Golden Bay, situated in the north west of New Zealand’s South Island, is isolated from the tourist trail by the Takaka Hill – locally referred to as Marble Mountain. This is the only road route into ‘The Bay’. With only a small population, this area is one of the country’s gems – both scenically and for its accessibility to national parks (Kahurangi and Abel Tasman), yet many visitors to New Zealand miss this corner of the country due to its isolation.
Bush and Beyond offers a 5-day trip, based in the Bay, in comfortable accommodation with 5 day walks. The walks cover a variety of terrain and landscapes. The following are samples of what is available.
This walk covers both sides of the sandspit – approximately 14 kilometres in total. A meander along both the ocean side and the calmer, protected waters of Golden Bay on the inside of the Spit. The highlights are the uninterrupted sea views, the dunes and the sea birds, including the migrating species, such as the godwit.
For an extra $100, an alternative to the Farewell Spit Walk, is a tour right out to the end of the Spit with the specialist eco-guiding company ‘Farewell Spit Eco Tours’. This is a 27 kilometre ride in their specially adapted vehicles. The tour takes in all the birds, and includes a trip to the gannet colony on the tip of the Spit, if tides allow on the day. We also visit the lighthouse, and if the weather is suitable, there is an optional sand dune walk.
This beach, which is situated on the west coast, is renowned for its wild beauty – rock stacks, sand hills and pounding surf. A track continues to Green Hills with dramatic coastal views, rare plants and bird life.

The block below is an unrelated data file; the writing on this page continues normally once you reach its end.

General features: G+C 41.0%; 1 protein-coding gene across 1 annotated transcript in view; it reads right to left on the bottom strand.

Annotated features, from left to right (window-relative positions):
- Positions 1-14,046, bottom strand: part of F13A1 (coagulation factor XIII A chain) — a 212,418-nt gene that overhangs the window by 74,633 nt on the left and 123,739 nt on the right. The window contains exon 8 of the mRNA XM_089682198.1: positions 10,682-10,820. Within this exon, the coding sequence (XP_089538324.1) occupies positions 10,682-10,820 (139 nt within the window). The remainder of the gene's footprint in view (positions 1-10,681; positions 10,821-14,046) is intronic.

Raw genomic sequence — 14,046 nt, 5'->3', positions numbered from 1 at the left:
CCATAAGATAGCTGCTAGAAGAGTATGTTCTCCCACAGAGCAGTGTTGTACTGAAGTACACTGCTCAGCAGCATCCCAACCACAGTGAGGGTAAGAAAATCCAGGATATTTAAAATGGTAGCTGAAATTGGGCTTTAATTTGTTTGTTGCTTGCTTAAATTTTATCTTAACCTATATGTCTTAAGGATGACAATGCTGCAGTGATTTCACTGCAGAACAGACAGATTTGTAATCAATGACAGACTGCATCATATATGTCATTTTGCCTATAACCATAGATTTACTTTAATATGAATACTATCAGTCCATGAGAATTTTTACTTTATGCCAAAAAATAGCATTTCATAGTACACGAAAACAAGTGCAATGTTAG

We spend two nights at the Mangarakau Swamp lodge, which is run by the ‘Friends of Mangarakau Swamp Trust’ – a conservation group which protects the largest intact wetlands in Nelson. This very isolated area borders Kahurangi NP, and is steeped in human and natural history. We can spend two days exploring this area, with a variety of short walks; in the bush, on the coast, a lake, and the conservation project.
This walk is, arguably, one of New Zealand’s greatest day walks. It crosses the Whakamarama Range, from the west coast to the Aorere Valley, through a variety of flora, rocky bluffs and stunning views. This is a 9 to 10 hour walk, but sections at either end can be done as a shorter alternative.
The Aorere Valley is where the first gold rush took place in the South Island, in the 1850s. Nearby Collingwood was even briefly proposed as the capital city of the fledgling colony! Today, the goldfields embrace a network of tracks and trails through regenerating bush, with historical highlights and caves – one of which was used as a ‘ballroom’ during the days of gold mining and has begun again in recent years, as an annual event in the Bay.